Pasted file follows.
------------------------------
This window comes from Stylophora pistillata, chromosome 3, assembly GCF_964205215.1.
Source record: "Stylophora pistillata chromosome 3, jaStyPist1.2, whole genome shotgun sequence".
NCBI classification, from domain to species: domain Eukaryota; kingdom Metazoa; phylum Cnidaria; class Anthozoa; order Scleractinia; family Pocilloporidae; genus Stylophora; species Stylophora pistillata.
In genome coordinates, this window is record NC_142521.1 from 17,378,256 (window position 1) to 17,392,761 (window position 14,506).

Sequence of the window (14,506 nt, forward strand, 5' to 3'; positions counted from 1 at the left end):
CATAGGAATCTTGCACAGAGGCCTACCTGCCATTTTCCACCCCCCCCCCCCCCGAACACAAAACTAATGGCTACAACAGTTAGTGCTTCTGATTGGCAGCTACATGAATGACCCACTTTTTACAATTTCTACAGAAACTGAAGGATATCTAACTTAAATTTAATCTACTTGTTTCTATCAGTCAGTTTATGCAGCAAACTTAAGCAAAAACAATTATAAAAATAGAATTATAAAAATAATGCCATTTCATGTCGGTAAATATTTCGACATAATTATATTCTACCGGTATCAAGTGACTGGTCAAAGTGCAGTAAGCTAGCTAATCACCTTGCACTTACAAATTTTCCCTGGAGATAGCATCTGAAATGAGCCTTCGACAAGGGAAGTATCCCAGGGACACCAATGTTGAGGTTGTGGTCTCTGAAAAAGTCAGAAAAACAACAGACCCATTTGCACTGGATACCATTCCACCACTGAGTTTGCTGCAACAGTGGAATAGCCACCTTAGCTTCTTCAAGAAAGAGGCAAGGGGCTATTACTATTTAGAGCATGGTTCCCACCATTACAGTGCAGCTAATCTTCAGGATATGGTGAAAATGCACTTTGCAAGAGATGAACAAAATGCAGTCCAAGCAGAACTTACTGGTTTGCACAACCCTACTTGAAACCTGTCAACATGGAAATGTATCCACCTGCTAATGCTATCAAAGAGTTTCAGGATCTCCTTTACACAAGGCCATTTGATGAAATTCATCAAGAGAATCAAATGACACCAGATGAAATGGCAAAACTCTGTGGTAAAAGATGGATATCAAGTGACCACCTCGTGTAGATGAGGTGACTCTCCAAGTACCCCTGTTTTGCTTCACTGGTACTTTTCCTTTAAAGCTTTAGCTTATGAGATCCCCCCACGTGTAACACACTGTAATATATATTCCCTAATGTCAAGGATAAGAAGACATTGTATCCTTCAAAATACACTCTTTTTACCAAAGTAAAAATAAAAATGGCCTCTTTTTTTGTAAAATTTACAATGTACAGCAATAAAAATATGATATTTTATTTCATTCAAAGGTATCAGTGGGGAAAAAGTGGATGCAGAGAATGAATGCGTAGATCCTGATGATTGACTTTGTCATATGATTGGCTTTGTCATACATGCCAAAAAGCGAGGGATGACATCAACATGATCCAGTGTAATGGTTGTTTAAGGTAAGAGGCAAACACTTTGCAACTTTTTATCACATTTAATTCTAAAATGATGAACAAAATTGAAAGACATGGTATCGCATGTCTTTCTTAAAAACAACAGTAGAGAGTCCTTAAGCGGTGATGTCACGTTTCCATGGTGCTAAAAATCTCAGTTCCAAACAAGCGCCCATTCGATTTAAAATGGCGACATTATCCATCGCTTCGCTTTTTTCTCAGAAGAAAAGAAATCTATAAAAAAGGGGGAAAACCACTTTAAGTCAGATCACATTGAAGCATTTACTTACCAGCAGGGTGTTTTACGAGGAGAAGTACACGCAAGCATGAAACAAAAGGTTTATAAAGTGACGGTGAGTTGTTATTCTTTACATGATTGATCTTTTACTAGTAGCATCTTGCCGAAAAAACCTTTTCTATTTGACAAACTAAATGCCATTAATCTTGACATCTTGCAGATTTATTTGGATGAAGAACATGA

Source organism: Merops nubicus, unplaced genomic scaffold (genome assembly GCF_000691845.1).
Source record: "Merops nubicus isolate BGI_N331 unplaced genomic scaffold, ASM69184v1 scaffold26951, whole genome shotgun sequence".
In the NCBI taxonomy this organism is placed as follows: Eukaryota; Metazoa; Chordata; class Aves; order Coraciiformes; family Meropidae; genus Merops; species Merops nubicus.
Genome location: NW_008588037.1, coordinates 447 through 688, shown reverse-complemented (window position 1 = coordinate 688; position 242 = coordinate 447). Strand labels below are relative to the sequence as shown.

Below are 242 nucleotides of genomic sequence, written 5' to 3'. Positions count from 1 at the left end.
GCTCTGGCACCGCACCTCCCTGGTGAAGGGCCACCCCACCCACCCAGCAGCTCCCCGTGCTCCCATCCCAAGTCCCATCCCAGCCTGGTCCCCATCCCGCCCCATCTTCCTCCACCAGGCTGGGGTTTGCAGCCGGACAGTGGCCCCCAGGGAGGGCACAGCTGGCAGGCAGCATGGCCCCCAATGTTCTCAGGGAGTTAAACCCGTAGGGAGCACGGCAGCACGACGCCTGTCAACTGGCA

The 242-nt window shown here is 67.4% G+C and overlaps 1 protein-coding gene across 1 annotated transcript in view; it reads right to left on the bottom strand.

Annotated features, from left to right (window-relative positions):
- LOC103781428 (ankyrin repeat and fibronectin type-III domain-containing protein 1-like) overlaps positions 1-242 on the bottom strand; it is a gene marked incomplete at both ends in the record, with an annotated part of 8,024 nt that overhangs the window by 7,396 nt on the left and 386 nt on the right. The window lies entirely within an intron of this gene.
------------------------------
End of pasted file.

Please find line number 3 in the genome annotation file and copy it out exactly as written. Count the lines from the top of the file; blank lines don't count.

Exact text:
NCBI classification, from domain to species: domain Eukaryota; kingdom Metazoa; phylum Cnidaria; class Anthozoa; order Scleractinia; family Pocilloporidae; genus Stylophora; species Stylophora pistillata.